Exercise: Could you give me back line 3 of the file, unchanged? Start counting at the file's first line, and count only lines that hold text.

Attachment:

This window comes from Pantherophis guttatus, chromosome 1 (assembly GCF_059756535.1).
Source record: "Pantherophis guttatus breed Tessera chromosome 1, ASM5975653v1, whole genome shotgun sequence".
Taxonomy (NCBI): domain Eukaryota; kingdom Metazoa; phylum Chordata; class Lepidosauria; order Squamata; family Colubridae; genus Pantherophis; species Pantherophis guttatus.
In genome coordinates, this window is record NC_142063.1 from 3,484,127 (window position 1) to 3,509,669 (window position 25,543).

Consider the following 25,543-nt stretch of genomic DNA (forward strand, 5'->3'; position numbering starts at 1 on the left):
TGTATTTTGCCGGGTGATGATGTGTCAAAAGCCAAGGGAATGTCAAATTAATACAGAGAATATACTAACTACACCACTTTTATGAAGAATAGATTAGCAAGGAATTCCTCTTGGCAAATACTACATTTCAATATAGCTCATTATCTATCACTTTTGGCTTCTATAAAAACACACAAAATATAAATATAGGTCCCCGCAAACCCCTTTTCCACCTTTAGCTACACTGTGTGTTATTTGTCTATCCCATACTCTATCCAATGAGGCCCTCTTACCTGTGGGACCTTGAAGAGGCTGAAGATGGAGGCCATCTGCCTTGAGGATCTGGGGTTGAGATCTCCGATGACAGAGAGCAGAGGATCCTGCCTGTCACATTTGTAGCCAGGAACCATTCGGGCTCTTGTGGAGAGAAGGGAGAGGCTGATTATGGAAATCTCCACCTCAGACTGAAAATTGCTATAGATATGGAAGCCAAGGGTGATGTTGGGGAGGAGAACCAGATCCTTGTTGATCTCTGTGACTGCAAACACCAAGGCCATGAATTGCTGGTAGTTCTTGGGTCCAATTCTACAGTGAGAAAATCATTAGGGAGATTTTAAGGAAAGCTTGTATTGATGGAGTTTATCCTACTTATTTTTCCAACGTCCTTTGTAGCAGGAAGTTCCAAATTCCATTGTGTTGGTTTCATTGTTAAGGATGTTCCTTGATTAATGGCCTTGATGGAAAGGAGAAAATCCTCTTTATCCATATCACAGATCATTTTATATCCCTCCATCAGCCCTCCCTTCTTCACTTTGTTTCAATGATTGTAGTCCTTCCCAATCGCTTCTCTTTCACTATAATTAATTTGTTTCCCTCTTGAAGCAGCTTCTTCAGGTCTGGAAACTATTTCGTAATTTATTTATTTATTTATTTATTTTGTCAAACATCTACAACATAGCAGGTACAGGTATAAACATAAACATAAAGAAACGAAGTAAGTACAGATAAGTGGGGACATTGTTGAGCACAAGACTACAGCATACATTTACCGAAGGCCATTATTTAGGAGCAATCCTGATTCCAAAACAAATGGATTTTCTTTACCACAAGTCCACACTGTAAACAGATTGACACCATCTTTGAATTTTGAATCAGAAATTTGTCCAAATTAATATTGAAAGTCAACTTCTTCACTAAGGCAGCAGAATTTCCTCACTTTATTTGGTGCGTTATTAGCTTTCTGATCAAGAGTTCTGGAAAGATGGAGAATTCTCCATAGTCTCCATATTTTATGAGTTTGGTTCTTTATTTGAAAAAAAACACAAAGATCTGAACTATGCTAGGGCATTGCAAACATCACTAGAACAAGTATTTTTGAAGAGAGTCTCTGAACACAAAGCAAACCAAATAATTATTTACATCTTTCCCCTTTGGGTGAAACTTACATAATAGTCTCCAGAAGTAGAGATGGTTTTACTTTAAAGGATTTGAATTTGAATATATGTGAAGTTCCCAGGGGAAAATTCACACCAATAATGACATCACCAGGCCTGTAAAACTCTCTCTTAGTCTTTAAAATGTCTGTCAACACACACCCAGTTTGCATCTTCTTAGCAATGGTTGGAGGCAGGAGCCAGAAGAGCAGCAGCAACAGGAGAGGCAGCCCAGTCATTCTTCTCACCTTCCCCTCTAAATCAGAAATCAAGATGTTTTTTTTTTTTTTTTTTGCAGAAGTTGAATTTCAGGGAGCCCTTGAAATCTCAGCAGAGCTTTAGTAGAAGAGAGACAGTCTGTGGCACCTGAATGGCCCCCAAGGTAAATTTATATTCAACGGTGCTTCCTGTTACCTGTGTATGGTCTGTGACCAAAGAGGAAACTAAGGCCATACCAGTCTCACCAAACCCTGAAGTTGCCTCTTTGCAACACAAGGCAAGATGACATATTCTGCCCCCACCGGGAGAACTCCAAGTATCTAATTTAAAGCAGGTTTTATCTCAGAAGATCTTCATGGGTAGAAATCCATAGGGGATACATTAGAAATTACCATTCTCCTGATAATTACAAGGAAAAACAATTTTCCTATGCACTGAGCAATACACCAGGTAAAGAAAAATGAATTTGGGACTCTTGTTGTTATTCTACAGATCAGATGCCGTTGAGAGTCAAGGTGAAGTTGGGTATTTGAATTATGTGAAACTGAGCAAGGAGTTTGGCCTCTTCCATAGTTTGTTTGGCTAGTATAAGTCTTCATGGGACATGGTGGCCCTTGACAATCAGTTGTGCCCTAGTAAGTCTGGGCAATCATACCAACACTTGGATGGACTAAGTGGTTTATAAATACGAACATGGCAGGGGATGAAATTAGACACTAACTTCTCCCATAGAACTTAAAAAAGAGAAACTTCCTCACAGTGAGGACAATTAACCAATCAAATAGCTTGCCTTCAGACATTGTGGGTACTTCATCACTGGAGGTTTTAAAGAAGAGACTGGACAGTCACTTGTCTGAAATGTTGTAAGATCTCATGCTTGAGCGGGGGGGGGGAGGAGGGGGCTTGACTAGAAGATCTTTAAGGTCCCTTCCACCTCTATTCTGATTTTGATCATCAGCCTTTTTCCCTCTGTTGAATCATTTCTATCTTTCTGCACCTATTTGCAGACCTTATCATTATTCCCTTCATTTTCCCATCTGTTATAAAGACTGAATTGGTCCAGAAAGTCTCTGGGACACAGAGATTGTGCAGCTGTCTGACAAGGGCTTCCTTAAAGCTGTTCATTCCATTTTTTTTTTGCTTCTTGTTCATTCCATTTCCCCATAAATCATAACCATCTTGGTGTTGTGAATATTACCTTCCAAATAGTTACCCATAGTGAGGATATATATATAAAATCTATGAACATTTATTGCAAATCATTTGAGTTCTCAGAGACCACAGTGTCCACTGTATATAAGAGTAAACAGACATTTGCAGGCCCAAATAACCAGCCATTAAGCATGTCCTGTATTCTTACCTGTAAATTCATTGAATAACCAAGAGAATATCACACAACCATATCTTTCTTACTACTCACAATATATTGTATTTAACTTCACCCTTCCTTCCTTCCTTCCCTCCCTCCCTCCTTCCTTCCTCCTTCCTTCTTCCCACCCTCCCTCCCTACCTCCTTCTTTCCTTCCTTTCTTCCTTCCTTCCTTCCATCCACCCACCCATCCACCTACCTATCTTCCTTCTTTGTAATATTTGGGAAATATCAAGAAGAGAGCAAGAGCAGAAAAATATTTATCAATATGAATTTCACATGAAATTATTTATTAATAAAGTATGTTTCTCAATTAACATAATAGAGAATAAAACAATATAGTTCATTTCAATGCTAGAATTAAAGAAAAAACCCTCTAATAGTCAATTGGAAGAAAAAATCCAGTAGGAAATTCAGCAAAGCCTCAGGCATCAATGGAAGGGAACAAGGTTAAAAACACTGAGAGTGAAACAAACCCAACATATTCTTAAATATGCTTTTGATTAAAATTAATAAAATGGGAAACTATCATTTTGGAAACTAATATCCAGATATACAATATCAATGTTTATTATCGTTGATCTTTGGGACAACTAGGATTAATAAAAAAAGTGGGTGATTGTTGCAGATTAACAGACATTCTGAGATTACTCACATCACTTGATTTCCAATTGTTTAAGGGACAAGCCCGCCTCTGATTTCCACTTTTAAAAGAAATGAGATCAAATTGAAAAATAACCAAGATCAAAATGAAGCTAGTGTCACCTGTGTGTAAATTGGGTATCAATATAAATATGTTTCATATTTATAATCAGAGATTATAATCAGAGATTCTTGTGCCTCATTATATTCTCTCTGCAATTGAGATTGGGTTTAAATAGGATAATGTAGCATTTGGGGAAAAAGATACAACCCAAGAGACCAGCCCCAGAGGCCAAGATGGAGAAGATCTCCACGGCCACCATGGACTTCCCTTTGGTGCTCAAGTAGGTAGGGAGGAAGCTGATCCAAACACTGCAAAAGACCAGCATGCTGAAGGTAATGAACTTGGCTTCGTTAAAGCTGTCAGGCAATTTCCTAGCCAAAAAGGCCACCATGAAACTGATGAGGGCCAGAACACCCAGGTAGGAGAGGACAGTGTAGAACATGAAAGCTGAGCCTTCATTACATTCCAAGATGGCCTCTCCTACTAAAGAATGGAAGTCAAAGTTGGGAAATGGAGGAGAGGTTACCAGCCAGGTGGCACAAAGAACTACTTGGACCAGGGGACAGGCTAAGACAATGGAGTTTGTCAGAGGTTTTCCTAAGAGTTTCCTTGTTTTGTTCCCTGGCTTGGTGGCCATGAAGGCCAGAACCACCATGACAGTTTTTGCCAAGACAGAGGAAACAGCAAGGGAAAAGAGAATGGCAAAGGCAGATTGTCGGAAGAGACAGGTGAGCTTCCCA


Taxonomy (NCBI): domain Eukaryota; kingdom Metazoa; phylum Chordata; class Lepidosauria; order Squamata; family Colubridae; genus Pantherophis; species Pantherophis guttatus.